NYC’s Bill de Blasio Vows to Wrest Wealth from ‘Wrong Hands’ and Redistribute

New York City Mayor Bill de Blasio speaks at his State of the City address in New York, Thursday, Jan. 10, 2019. De Blasio said he would create a city-managed retirement fund for workers who lack access to employer-sponsored funds as well as a new Office to Protect Tenants.
AP Photo/Seth Wenig

New York City Mayor Bill de Blasio turned up the volume on his progressive rhetoric in his sixth State of the City address Thursday, pledging to redistribute money from the haves to the have nots with a series of new initiatives

De Blasio promised to make life better for workers, tenants, and retirees in the wide-ranging speech, promising to create a city-managed retirement fund for those who lack access to employer-sponsored funds, as well as a new Office to Protect Tenants.
“Imagine a city where New Yorkers can live their lives more fully,” de Blasio told the audience at Symphony Space in Manhattan. “That’s the quality of life I want for every New Yorker.”

Later in his remarks, the second-term mayor said millions of Americans are “boxed into lives that just aren’t working” because of Republican policies like tax breaks for the wealthy and corporations. “Brothers and sisters, there’s plenty of money in the world,” de Blasio said. “Plenty of money in this city. It’s just in the wrong hands. You deserve a city that gives you the share of prosperity that you’ve earned.”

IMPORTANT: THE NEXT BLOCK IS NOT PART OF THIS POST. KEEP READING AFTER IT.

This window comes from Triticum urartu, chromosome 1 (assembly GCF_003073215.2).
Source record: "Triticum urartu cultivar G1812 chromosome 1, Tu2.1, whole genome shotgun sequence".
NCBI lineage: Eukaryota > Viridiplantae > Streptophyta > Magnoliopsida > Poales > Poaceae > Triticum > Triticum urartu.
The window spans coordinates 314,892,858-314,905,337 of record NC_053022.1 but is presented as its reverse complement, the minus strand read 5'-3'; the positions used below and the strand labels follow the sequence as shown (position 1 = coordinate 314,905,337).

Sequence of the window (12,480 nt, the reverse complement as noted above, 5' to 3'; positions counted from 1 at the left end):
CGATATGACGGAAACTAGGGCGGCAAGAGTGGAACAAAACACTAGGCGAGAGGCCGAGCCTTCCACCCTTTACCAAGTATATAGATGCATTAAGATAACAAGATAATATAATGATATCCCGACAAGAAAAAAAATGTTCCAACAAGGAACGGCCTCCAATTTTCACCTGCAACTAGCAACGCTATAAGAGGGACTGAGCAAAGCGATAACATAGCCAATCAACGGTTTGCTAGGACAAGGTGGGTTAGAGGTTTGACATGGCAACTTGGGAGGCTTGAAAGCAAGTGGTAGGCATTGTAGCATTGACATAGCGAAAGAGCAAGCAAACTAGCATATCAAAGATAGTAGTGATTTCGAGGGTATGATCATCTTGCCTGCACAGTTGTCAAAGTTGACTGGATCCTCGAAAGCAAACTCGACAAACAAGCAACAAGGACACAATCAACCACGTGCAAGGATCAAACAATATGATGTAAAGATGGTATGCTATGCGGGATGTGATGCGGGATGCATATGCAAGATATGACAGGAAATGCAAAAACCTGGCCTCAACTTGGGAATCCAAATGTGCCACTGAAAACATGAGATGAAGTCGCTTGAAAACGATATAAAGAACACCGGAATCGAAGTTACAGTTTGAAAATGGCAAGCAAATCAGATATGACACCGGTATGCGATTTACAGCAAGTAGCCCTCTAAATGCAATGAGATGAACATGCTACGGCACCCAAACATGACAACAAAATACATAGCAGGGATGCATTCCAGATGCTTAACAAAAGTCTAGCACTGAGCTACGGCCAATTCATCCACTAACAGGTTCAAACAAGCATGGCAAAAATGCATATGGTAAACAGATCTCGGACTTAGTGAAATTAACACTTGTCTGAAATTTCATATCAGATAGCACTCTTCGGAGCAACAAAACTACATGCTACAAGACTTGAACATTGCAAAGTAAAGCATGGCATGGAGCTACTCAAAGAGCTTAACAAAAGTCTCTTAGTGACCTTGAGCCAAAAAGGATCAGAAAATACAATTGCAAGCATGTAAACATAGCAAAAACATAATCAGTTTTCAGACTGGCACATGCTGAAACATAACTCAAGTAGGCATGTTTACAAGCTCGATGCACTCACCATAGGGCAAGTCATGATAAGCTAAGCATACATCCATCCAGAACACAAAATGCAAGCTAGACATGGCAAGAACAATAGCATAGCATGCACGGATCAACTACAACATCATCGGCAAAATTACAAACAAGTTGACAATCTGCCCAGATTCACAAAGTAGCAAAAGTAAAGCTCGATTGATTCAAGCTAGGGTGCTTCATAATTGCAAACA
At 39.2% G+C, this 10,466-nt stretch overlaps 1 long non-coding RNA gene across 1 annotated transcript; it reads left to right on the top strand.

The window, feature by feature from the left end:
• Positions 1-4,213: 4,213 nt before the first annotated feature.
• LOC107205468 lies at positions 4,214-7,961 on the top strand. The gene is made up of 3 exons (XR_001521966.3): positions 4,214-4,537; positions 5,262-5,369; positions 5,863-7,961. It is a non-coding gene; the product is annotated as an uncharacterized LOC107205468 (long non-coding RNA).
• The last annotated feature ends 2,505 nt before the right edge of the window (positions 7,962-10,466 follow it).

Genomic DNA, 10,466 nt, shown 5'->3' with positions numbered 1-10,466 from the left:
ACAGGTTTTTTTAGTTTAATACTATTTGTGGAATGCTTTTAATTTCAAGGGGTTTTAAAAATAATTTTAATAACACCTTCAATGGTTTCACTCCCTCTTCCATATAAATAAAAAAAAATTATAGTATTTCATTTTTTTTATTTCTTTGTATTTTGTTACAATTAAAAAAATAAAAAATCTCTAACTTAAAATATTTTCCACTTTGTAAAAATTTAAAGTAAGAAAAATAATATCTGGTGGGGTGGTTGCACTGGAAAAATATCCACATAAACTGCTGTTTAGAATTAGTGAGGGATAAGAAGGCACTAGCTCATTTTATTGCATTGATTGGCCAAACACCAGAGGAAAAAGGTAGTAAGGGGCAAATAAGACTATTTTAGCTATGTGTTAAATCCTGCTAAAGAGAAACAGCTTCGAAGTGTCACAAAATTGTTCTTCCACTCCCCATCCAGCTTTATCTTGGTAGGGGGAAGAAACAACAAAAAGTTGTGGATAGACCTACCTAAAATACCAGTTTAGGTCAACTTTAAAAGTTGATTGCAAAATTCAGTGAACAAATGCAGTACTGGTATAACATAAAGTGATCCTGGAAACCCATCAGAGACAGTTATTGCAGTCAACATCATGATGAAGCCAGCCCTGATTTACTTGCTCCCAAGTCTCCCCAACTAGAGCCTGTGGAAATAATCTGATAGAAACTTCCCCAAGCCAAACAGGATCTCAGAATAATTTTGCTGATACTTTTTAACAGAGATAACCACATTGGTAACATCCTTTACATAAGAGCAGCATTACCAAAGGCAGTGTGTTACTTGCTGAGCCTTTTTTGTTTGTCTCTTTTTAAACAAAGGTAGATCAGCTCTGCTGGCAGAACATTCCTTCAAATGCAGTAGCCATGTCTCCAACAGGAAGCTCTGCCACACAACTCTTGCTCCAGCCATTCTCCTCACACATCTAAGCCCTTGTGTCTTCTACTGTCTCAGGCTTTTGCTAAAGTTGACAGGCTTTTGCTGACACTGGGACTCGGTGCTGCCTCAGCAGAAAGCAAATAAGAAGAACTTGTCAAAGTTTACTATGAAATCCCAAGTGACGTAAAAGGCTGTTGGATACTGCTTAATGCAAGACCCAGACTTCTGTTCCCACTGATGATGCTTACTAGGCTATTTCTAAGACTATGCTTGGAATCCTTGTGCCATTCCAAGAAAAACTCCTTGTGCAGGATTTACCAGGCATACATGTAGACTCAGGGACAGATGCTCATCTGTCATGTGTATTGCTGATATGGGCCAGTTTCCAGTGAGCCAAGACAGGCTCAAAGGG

The progressive mayor also promised to provide free glasses to any kindergartner and first-grader who needs them and to rebrand the city Department of Consumer Affairs as the Department of Consumer and Worker Protection. The new proposals come after de Blasio unveiled plans earlier in the week to expand health coverage for low-income New Yorkers and mandate paid vacation days for private-sector workers.

Under the proposal, NYC Care will guarantee health care for approval 600,000 people without health insurance in New York, regardless of their ability to pay or immigration status. Politico reported the program is expected to come with a $100 million price tag and new taxes are not expected to be introduced to pay for it. De Blasio touted the plan in an interview with MSNBC Tuesday, beaming that it had “never been done in the country in a  comprehensive way.

“Health care isn’t just a right in theory, it must be a right in practice. And we’re doing that here in this city,” the progressive politician told host Willie Geist. “We’ll put the money in to make it work; it’s going to save us money down the line,” de Blasio added. “We’re already paying an exorbitant amount to pay for health care the wrong way when what we should be doing is helping them get the primary care.”

The Associated Press contributed to this report. 

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